LONDON — It is rare that a television program involving football makes you feel so uncomfortable that you turn it off.

“Surviving Gazza,” Channel 4’s documentary about Paul Gascoigne, was painful viewing. Documentary maker David Clews entered the Gascoignes’ lives after Paul was released having spent six weeks sectioned under the mental health act.

It was excruciating fly-on-the-wall viewing and after 30 minutes I could take no more.

I first met Paul Gascoigne when he was a promising youngster with Newcastle. He was playing for England in an Under-21 tournament in France 20 years ago.

Gascoigne was engaging company even if he broke one of the rules of life by actually being in a good mood at an airport at 6:30 a.m.

Here was a guy with a permanent smile, usually because he was hatching some trick that would see you embarrassed in public and while it may not sound so in print, yes it was invariably funny.

Gazza would tap you on the “other” shoulder so when you looked around no one was there. You would return to your hotel room having apparently complained it was cold and three heaters were going full blast to an extent orchids could be grown. Whatever accusation you can level against Paul Gascoigne, boring is not one.

Maybe the child in him remained. He had the attention span of a grasshopper and never seemed to or even needed to sleep.

Gazza — who we now know is a very different person to Gascoigne — was acceptably mad, a guy who could somehow speak to children from countries he would never had heard of in a language he seemed to invent. And how the kids laughed and loved this mad stranger.

Most of all, as a footballer he had a talent that all but a few can only dream about.

* * * * *

PAUL GASCOIGNE was badly affected by the death of a friend when he was a kid. Running to an ice cream van across the road to buy a lolly for Paul and himself, the lad’s enthusiasm meant he did not see an oncoming car.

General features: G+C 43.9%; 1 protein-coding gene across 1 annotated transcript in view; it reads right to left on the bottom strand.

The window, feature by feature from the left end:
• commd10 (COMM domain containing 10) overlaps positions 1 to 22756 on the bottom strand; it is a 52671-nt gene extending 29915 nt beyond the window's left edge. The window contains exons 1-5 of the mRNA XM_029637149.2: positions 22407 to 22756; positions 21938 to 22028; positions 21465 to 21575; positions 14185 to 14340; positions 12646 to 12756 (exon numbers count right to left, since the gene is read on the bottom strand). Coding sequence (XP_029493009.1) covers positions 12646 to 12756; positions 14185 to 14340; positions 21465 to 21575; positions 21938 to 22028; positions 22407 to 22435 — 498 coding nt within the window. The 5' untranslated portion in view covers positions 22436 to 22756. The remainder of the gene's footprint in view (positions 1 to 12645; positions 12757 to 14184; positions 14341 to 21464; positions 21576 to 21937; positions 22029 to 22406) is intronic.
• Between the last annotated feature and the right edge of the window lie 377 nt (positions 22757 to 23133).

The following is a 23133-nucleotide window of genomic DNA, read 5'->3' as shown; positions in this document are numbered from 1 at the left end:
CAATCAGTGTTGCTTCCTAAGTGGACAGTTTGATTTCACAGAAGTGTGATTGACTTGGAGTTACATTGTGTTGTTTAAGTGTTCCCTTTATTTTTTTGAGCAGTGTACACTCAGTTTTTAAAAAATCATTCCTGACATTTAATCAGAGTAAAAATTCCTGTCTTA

It left a permanent mental scar on Paul.

My impression of the teenage Gascoigne was that he was a complicated but essentially decent person, a one-off who needed special handling both on and off the pitch.

Sadly, too many people saw Gascoigne as an easy, quick money-making machine and Gazza being Gazza said yes to advice that was designed to benefit them rather than him.

His injury-hit career with Tottenham, Lazio and Rangers meant he did not reach the heights his supreme skills deserved, not long-term anyway. The tears of the Italia ’90 clown when he was cautioned in the semifinal against West Germany, which meant he would have missed the final are an indelible image of Gascoigne (of course, the Germans did what they usually do at major finals and beat England on penalties).

There will be those who are unsympathetic to someone who has drunk himself into a dark place, but alcoholism and depression should be treated with sensitivity rather than cynicism.

Gazza, 41, is now a human wreck, a million miles (and drinks) from the finest English footballer of his generation.

Rather than offering an intelligent insight into the despair experienced by many families battling to live with a loved one’s addictions, “Surviving Gazza” knifed a person crying for help in the back.

For reasons best known to herself, Gazza’s ex-wife Sheryl allowed their 12-year-old son Regan to criticize his father’s alcoholism.

Regan, who perhaps unsurprisingly hates football, told the television cameras that, “I don’t think there’s any point in helping him and that “he’s probably going to die soon.”

He added: “Everyone thinks he’s Gazza, but because he’s a top player doesn’t make him a good person, or a good dad, does it? I don’t think there’s any point in helping him.”